Mac Engel

January 20, 2014

Men like Richard Sherman, Jerry Jones make NFL interesting

Sports in general are better off with guys being honest instead of throwing around clichés.

This is going to be painful to hear and accept for so many of you, but Jerry Jones is right. So is Richard Sherman. It’s a show.

Are you not entertained?

We may collectively cry foul over the greater meaning and increasing loss of diplomacy in our world, but Seattle Seahawks cornerback Richard Sherman has joined Jerry in understanding the rules of the arena better than most. It’s a show. If you have thick skin, and there may not be a person outside of the White House who has ever developed a thicker external coat than Jerry, fame and fortune awaits.

The NFL, and sports, are better off with Jerry and Sherman flapping their mouths.

Since winning the NFC title game and then popping off to Fox’s Erin Andrews about former Texas Tech wide receiver Michael Crabtree’s lack of ability to play the game of football, no one has generated more love/hate than Sherman.

There are two schools of thought on Sherman:

1. That Sherman is a classless punk, and you wish there were no names of the players on the back of the jerseys.

2. You love Sherman’s candor and wish more guys would speak their minds.

Way back when, Sherman’s words would have turned me off. Now, after listening to so many men and women repeatedly shy away from their opinions, his candor is like free beer. We’re talking about a football game, which is a poor substitute as some metaphor for life.

Sherman didn’t take a shot at Crabtree’s head. He didn’t dive at his knees. He didn’t endorse Hitler. He did say he is really good, and Crabtree is really bad.

San Francisco defensive end Aldon Smith was busted for his second DUI in 2013, which could have been fatal, yet his actions did not generate near the outrage as Sherman’s words. You tell me which is worse.

If Sherman were a wrestler in the WWE, or a boxer, followers of those sports would have shrugged when he called out Crabtree for being a “sorry receiver.” Few people have played that game any better than boxer Floyd “Money” Mayweather, who despite the dwindling popularity of his sport remains the highest-paid pro jock in North America.

Sherman’s words don’t have a place in the overly self-important NFL, which apparently is now on the same plane as Capitol Hill.

The only difference between the NFL and WWE is one is scripted entertainment whereas the other is unscripted. And there may not be any difference between an NFL player and those on Capitol Hill — we all assume they’re taking something.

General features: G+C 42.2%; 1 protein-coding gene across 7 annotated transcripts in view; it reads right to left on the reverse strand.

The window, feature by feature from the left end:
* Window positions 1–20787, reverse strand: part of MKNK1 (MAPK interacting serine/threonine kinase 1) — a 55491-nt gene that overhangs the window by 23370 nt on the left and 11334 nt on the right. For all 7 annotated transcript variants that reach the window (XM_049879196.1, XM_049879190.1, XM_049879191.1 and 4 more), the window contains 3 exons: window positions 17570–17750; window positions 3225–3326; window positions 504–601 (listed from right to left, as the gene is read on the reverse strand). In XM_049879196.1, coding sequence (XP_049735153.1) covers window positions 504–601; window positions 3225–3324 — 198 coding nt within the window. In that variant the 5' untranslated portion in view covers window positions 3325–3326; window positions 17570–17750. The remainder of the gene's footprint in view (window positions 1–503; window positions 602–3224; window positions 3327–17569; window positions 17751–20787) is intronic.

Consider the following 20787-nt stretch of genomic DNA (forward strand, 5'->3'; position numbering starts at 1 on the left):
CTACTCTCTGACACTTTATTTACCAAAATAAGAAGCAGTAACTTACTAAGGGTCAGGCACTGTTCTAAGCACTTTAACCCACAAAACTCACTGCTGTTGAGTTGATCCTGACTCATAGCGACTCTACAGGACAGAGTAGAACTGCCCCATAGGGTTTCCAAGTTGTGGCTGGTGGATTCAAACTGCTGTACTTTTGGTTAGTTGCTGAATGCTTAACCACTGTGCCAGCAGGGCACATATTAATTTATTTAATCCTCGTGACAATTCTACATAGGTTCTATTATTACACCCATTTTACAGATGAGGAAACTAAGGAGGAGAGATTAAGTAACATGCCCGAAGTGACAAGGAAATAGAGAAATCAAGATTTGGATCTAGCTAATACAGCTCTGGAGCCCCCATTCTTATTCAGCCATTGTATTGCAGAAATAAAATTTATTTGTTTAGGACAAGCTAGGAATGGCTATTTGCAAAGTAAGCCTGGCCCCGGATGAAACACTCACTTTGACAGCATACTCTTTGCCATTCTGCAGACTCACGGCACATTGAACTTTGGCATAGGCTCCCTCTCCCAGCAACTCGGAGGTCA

On Monday morning, New England Patriots quarterback Tom Brady was asked about Sherman’s comments on his radio show on WEEI in Boston.

“He’s that kind of guy,” Brady said. “So, you know, I approach the game — and I have respect for my opponents. That’s the way our team plays. We win with graciousness, and when we lose, we could do better.”

Mr. Brady has obviously never seen his own head coach after defeat. No one is less gracious after a loss than Bill Belichick.

When you are Tom Brady, you can be boring and you will be celebrated as “no-nonsense” and “all business.” Or, the greatest compliment, “a throwback.”

When you are Richard Sherman, or when you are the Dallas Cowboys for that matter, you need help to be relevant. Maybe it’s some cheerleaders displaying excessive cleavage (if there is such a thing), or you run your mouth.

Like Jerry, Sherman clearly grasps that the NFL is merely reality TV. Characters like Sherman and Jerry only make it more interesting and themselves more bankable.

Because only a small number of people in their position are willing to put themselves out there, it makes Jerry and Sherman in demand. That’s just good business on their part.

Former Cowboys receiver Keyshawn Johnson was not one to shy away from his opinion, and he is doing pretty good now as an analyst for ESPN. Whenever Sherman retires, there will be a microphone waiting for him.

We may not like it when Richard Sherman calls out Michael Crabtree for being a “sorry receiver,” but all he was doing was being honest. All the man did was speak his mind, which we are OK with provided we agree with that opinion.

We may not like it when Jerry compares the NFL to a show, as he did on 105.3 The Fan last month, but he is right. The NFL is just a show, and while Jerry is an owner and Sherman is a corner, both are players in “the game.”

Are you not entertained?

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